ATHENS, Ga. -- Illegal and socially taboo among humans, inbreeding is common, even natural between trees. Still, it isn't without consequences: Inbred trees grow and develop slowly, they're often deformed and many die suddenly and inexplicably before reaching maturity.
A team of scientists at the University of Georgia and the New Zealand Forest Research Institute have discovered why. Using inbred Monterey pines as a model, they identified seven genes that can cause the pine to die, far more than they suspected. It's the first time researchers have isolated lethal genes in any tree species.
The research was funded by the New Zealand Fund for Public Good Science, the USA Collaborative Science Programme, the New Zealand Lottery Board and by Georgia McIntire-Stennis funds. Findings were published earlier this year in the journal Theoretical and Applied Genetics.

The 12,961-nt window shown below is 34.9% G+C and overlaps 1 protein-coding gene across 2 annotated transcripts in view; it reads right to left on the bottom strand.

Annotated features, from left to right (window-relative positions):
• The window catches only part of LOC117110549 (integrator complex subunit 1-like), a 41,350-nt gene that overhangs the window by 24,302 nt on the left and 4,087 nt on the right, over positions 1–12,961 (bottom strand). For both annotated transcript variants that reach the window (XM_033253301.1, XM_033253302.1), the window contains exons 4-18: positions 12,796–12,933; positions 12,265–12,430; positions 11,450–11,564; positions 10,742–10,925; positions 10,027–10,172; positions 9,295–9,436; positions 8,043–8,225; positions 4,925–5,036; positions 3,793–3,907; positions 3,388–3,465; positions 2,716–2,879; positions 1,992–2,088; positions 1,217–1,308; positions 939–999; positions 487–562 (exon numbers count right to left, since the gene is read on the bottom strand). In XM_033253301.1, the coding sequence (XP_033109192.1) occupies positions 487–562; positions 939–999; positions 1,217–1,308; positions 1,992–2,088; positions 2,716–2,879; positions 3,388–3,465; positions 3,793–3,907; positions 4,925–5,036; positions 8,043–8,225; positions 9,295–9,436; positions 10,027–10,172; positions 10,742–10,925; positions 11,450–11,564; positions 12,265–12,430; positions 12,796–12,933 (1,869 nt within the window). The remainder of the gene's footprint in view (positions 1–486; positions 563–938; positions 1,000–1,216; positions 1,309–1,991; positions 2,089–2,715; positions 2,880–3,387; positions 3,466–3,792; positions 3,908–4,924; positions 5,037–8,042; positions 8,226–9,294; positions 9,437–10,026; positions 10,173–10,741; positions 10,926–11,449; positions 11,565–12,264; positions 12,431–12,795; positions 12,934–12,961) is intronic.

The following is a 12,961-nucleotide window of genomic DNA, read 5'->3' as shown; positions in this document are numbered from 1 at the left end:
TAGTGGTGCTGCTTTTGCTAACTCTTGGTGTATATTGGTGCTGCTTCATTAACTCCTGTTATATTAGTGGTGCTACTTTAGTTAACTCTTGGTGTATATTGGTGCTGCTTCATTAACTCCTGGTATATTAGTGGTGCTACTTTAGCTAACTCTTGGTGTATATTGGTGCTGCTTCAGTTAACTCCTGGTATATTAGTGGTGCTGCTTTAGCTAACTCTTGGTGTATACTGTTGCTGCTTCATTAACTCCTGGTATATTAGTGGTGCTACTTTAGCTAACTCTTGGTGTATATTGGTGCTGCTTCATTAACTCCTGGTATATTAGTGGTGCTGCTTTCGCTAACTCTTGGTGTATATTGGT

"Death is one of the most common results of inbreeding," said Bruce Bongarten, a forest geneticist in UGA's Warnell School of Forest Resources. "In selectively breeding trees, the idea is to cross closely related family members to increase the frequency of desirable traits, like fast growth, disease resistance or high yields. Unfortunately, it also increases the effects of harmful and lethal genes."
Mating between close relatives increases the chances that the same "bad" genes will be provided by both parents and expressed in the offspring. Hemophilia in the British royal family is a well-known example in humans. Few inbred trees survive to reproduce in a natural forest setting. In selective breeding programs, it's just too costly to breed, plant and nurture trees that grow poorly or ultimately die.
Identifying the genes is the first step in purging them from a breeding
population. It sounds simple, but Bongarten said it's complicated by the fact
that not all lethal genes cause death 100 percent of the time. In this study,
the team found
Contact: Helen Fosgate
University of Georgia